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Chronic Pain & Car Accidents 

Car accidents are unpredictable. Even when anticipated, they can cause severe, lasting injuries.

Research shows that of the nearly 100 million Americans who suffer from chronic pain, auto accidents are a leading contributor. It is estimated that 37% of chronic pain cases are neck and back injuries resulting from traffic accidents and whiplash.

Types of Pain from Car Accidents

Injuries derived from tra&c accidents can be vast, ranging from whiplash and general back or neck pain to broken bones and burns. Understanding the type of damage after a crash helps determine what kinds of treatment to seek.

Whiplash is one of the most common vehicular-accident related injuries. This neck strain occurs when there is an abrupt jerking of the head, either forward or backward. Typical symptoms include neck stiffness, headaches, general upper back or shoulder pain, neck tightness and pain and dizziness. CT scans and MRI might be necessary to diagnose the injury. Depending on the severity of whiplash, treatment can include physical therapy.

Back and neck pain are often due to muscle dysfunction but may also be more serious spinal injuries. According to the Mayo Clinic, car accidents contribute to over 35% of new, annual spinal injuries. Common spinal injuries include spondylolisthesis and disc herniation. Spondylolisthesis happens when vertebra slides out of place, which may cause pinched nerves, pain, and weakness. In severe cases, this injury can lead to a loss of bowel and bladder control.

Similarly, herniated discs occur when cushiony discs between the vertebra slip out of place. This injury may cause weakness and numbing of arms or legs. Physical therapy is the most common treatment.

Treating Chronic Pain after an Accident

Even minor car accidents can cause serious injuries that vary from person to person. After an accident, if you are feeling any pain, it is essential to seek medical advice. Initial minimal pain can signify a more serious injury. New Health Services understands how accident-related pain differs and goes beyond just the physical pain. At New Health Services, our comprehensive care philosophy evaluates pain on an individual basis to develop the best way to treat the whole person.

If you or someone you know is experiencing post-accident pain, contact us today.

Coping Methods for Families with Someone in Chronic Pain

The impacts of chronic pain reach beyond those affected. Chronic pain is pain that lasts longer than 12 weeks and often changes family dynamics. Challenges and role shifts can negatively impact self-images and self-esteem and can lead to guilt, depression, anxiety, resentment and powerlessness. Practicing coping can help families deal with the impacts of chronic pain.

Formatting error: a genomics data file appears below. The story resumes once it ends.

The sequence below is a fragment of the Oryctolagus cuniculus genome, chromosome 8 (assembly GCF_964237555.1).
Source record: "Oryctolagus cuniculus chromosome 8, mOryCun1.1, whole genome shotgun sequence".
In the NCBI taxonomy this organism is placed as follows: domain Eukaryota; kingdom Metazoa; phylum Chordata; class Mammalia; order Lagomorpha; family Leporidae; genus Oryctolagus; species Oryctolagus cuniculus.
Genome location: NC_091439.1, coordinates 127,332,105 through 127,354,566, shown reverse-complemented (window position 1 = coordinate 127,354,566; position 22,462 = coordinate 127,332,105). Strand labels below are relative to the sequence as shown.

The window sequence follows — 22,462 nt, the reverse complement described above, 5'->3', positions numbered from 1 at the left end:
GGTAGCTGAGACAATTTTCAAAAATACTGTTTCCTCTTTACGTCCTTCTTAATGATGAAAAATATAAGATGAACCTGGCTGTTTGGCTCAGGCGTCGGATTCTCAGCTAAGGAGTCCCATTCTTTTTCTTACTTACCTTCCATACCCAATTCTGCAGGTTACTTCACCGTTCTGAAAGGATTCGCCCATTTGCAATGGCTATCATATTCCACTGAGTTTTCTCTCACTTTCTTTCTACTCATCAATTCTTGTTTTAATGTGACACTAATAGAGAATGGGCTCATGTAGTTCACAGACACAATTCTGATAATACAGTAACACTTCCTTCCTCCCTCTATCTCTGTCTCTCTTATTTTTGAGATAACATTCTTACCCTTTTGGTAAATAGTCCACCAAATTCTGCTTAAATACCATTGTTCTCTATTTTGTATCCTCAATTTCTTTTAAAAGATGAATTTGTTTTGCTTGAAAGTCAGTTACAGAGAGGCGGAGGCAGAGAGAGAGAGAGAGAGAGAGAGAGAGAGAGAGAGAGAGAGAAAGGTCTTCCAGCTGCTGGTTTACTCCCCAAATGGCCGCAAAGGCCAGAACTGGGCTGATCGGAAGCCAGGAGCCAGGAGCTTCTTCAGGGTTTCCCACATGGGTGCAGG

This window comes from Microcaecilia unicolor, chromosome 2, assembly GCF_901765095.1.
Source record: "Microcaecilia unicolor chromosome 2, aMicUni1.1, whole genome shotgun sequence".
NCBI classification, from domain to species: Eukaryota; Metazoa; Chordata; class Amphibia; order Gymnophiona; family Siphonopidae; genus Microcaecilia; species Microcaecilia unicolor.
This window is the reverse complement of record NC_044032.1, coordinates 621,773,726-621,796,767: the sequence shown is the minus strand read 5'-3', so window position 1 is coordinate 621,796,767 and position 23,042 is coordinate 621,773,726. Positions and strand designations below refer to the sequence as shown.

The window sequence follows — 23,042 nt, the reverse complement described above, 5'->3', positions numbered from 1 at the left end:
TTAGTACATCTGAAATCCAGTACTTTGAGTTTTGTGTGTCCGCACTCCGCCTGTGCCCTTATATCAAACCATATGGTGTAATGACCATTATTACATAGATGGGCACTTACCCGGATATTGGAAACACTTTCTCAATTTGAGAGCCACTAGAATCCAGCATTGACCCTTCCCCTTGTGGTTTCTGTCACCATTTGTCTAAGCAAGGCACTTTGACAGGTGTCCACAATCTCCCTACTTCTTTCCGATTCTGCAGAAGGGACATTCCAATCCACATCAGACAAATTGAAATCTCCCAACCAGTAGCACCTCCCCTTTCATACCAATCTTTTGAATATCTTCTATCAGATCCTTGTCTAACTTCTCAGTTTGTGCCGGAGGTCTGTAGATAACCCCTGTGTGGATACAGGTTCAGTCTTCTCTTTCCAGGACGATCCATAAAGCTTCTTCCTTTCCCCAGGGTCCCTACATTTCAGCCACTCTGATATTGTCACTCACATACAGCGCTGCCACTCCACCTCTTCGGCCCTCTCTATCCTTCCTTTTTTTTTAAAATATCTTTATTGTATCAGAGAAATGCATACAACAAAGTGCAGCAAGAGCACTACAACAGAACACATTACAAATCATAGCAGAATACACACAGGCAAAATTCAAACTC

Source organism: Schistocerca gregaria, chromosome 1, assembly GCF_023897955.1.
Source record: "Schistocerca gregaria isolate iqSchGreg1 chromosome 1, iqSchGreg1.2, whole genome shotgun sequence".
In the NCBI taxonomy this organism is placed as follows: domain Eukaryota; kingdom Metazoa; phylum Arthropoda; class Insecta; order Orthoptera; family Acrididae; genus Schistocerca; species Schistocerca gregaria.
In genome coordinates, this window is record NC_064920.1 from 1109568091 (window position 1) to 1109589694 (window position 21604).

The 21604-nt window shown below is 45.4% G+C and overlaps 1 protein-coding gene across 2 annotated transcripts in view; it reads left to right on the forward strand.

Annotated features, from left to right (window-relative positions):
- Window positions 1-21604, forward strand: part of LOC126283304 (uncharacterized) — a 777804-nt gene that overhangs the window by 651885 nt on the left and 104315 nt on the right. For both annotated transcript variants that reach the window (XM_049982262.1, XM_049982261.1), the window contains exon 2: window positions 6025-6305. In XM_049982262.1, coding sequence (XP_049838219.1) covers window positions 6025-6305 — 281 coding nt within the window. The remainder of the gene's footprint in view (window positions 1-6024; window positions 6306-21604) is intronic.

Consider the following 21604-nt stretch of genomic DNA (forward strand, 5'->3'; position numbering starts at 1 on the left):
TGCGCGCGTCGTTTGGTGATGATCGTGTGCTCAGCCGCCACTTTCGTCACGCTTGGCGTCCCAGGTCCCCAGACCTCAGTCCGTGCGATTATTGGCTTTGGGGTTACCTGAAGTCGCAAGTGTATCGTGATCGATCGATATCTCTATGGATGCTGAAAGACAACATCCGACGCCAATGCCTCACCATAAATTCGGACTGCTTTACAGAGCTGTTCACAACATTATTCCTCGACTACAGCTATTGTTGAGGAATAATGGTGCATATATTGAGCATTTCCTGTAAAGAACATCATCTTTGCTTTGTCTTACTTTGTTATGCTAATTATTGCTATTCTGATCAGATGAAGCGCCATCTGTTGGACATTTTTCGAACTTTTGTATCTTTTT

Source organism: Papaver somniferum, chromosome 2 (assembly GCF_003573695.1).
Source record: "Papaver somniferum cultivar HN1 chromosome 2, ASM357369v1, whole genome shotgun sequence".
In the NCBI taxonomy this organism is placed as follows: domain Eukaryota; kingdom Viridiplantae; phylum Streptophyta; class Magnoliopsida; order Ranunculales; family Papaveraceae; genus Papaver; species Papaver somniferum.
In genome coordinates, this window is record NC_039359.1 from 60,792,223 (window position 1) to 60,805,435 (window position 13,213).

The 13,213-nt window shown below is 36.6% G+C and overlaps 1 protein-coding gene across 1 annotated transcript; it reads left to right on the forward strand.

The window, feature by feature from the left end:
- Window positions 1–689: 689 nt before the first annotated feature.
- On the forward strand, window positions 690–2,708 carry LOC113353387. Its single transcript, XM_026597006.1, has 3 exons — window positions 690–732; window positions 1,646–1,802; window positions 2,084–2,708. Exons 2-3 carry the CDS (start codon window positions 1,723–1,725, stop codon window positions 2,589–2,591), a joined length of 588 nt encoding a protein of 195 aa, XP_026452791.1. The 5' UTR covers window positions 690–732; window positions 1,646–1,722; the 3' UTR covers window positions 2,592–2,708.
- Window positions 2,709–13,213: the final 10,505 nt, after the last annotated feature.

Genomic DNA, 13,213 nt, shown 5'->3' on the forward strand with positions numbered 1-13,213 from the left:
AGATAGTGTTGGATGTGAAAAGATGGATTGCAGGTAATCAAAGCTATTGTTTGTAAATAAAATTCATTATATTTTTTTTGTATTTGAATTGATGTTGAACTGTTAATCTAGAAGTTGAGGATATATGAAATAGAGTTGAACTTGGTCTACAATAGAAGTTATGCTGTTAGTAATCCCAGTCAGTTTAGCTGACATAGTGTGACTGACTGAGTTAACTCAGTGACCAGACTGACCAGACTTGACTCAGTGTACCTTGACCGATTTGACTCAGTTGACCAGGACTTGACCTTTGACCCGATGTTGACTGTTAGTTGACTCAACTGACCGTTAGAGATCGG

Generally, coping practices deal with in-the-moment actions and are either problem- or emotional-focused. At New Health Services, we understand that coping, like our treatment, should be comprehensive. We recommend an adaptable, relationship-focused coping approach. While family members might feel overwhelmed and powerless as caregivers, relationship-focused coping emphasizes maintaining high-quality relationships.  

Relationship-Focused Coping

Relationship-focused coping is entirely adaptable per individual and generally includes the needs to communicate, negotiate, compromise and be empathetic. To do this effectively, chronic pain or illness must be viewed as a family problem, not that of just the affected individual nor primary caregiver. After the family accepts the pain as a collective responsibility, it is key to identify the varying coping techniques of each member of the family. Everyone has different coping methods and identification leads to complementing or compromising methods. Regardless of combined coping, it is essential for all family members to reassure unconditional love and genuine concern.  

In relationship-focused coping, some will take the protective buffering strategy, which encourages the avoidance of disagreements. However, this method limits expression and makes members feel constrained in conveying any negative emotions. Thus, families must openly and constructively communicate with one another with active and empathic listening skills. While respecting varying coping methods, family members should continually be mindful of what is being communicated, how it is being said and when it is being said. They must maintain a mindful outlook that is considerate of other perspectives.    

Relationship-focused coping does not only help maintain and foster the relationships of caregiver members but accentuates the needs of the individual in pain. For individuals in chronic pain, not all support is good. Families should consider how the member in pain wants to receive support—some want practical help, to be listened to or to feel strong and capable. To better care for these individuals, everyone in the family needs to be open to asking questions! Most importantly, ask how you can help the member facing chronic pain. They might feel guilty and are not ready to ask for help themselves.  

Coping: The Key to Effective Support

Understanding coping methods for everyone in the family is key to supporting mental wellness associated with chronic pain. It is important to always be genuine, believe in your family, be aware of nonverbal communication and accentuate the positives! Remember, effective coping systems will become less efficient when the family and member in chronic pain do not receive professional help. Choosing a provider who supports your needs and comprehensive wellness is the key to success.  

Contact New Health Services today to learn more about our comprehensive care and how we can help improve your family’s coping methods.